Paying with plastic takes on a new meaning today as the Bank of Canada rolls out new $100 bills to replace the cotton-paper blend note.
The $100 is Canada's first polymer bank note and features a wealth of anti-counterfeiting features such as partially-hidden numbers.
The bill also includes a large, transparent window, transparent text, a metallic portrait, raised ink and a frosted maple leaf window.
The $100s feature two portraits of prime minister Robert Borden and an image of a researcher at a microscope and a depiction of DNA.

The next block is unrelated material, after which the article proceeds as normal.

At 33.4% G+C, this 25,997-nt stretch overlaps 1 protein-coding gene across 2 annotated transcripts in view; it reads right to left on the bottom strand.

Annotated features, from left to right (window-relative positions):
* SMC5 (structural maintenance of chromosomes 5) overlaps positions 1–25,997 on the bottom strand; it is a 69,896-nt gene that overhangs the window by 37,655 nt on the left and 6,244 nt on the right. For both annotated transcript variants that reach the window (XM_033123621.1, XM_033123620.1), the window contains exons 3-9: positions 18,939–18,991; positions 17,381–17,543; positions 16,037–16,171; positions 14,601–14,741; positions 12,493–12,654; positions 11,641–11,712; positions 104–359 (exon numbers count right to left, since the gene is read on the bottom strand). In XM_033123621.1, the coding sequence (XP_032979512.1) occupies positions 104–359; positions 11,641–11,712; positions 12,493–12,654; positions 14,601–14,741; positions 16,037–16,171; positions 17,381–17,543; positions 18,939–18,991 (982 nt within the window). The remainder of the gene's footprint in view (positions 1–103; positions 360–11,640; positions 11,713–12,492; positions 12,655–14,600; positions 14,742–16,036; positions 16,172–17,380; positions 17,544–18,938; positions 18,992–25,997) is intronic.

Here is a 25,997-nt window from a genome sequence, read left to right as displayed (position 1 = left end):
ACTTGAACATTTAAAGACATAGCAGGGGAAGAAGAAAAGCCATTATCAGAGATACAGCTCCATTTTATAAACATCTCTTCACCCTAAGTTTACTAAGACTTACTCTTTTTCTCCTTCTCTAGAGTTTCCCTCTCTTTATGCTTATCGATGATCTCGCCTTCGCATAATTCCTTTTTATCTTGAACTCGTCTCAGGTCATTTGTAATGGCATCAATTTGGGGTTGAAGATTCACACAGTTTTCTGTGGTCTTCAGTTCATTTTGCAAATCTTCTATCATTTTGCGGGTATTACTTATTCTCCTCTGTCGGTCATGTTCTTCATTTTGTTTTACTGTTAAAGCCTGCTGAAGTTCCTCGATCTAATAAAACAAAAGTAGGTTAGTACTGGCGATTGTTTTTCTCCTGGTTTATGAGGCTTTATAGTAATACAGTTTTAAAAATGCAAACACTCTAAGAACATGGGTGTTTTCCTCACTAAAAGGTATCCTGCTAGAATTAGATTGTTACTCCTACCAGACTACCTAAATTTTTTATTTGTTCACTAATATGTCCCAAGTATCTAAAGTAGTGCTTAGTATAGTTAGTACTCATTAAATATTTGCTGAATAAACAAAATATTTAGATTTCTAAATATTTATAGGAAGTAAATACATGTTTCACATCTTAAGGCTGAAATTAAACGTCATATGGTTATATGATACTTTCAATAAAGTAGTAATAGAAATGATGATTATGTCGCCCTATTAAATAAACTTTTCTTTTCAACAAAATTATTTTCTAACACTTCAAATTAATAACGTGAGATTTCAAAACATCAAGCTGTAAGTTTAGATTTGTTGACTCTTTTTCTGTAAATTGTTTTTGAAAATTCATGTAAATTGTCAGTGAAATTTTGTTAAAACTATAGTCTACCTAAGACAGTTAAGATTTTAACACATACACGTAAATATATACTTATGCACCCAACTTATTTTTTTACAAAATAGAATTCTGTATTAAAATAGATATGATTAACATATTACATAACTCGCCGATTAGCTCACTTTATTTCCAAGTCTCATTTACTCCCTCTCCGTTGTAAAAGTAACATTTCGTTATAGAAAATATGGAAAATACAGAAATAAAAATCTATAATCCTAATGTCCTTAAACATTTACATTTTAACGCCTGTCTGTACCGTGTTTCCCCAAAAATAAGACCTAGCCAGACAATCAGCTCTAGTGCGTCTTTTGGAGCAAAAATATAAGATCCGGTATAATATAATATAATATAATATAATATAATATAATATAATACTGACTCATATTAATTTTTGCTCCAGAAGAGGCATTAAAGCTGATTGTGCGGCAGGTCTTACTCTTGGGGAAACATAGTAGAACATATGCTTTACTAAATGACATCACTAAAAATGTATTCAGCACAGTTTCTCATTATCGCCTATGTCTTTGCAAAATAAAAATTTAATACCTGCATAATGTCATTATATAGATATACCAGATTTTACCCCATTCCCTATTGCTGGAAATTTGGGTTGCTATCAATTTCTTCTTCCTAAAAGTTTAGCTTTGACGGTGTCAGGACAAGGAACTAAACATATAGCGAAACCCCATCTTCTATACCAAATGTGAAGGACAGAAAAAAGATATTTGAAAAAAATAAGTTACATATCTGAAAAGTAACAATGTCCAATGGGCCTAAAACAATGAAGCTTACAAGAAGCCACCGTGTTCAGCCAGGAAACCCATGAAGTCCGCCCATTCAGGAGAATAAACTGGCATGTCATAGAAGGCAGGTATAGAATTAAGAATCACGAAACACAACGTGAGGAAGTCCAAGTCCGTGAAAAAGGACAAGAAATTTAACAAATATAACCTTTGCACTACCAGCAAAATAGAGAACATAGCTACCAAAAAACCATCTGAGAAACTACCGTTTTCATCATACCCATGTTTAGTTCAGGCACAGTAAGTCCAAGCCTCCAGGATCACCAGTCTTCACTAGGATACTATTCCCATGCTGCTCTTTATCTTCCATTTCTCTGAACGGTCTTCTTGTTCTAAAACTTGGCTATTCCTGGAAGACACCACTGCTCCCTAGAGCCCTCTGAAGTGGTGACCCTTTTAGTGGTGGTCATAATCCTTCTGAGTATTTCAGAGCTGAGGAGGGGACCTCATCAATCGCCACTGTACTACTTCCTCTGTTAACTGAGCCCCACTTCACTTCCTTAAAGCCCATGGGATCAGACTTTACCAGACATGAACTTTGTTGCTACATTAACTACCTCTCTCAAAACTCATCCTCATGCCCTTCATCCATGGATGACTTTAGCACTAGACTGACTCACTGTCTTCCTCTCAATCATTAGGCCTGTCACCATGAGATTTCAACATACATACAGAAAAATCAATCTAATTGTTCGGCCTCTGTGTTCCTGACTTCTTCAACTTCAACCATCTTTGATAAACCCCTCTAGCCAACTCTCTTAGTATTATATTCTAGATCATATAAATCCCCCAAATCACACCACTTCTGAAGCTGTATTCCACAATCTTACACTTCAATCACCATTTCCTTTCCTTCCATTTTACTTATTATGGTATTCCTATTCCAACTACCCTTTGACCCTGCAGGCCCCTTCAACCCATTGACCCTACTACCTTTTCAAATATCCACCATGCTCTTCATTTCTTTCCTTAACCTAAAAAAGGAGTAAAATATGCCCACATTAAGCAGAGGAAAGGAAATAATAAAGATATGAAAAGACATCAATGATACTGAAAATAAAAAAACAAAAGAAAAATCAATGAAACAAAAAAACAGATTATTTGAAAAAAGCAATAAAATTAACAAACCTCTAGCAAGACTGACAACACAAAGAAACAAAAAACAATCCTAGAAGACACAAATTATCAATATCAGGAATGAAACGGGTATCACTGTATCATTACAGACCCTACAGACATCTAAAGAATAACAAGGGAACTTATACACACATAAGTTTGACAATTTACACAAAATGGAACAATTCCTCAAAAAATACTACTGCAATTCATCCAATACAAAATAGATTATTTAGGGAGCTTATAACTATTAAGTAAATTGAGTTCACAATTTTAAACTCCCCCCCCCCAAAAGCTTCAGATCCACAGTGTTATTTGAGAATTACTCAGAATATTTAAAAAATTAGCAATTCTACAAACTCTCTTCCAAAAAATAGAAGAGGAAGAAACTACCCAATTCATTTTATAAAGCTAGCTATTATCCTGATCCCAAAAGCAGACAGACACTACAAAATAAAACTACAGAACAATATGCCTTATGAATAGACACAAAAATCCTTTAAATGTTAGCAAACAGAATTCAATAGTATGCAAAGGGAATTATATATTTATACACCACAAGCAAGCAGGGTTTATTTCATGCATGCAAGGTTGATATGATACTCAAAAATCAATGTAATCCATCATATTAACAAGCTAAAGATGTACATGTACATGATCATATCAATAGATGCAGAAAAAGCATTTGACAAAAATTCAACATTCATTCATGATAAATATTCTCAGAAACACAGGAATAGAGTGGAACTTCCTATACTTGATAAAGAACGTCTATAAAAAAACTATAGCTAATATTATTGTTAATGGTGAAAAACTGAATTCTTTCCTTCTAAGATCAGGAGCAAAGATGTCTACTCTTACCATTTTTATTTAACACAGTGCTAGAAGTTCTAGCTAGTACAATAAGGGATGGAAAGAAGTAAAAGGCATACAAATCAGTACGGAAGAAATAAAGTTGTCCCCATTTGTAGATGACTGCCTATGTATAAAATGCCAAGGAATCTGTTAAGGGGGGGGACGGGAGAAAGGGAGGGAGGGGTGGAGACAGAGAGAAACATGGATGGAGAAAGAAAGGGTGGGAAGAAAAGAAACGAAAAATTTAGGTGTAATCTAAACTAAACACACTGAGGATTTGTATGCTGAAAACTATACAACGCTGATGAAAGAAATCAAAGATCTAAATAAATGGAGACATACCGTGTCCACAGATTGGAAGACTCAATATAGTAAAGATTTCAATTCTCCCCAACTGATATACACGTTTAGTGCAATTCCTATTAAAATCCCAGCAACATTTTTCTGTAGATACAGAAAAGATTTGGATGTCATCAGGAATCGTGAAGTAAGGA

The $50 polymer note will follow next March.
The rest of the plastic money will be in circulation by the end of 2013.
A focus group took a close look at the $100 bill earlier this year and saw several offbeat images the designers didn't count on.
Some in the group mistook a strand of DNA on the $100 bill for a sex toy.
Most people also thought the see-through window on the new polymer notes was shaped like the contours of a woman's body.
Others looked into the port holes of a famed Canadian icebreaker and saw a skull and crossbones staring back at them.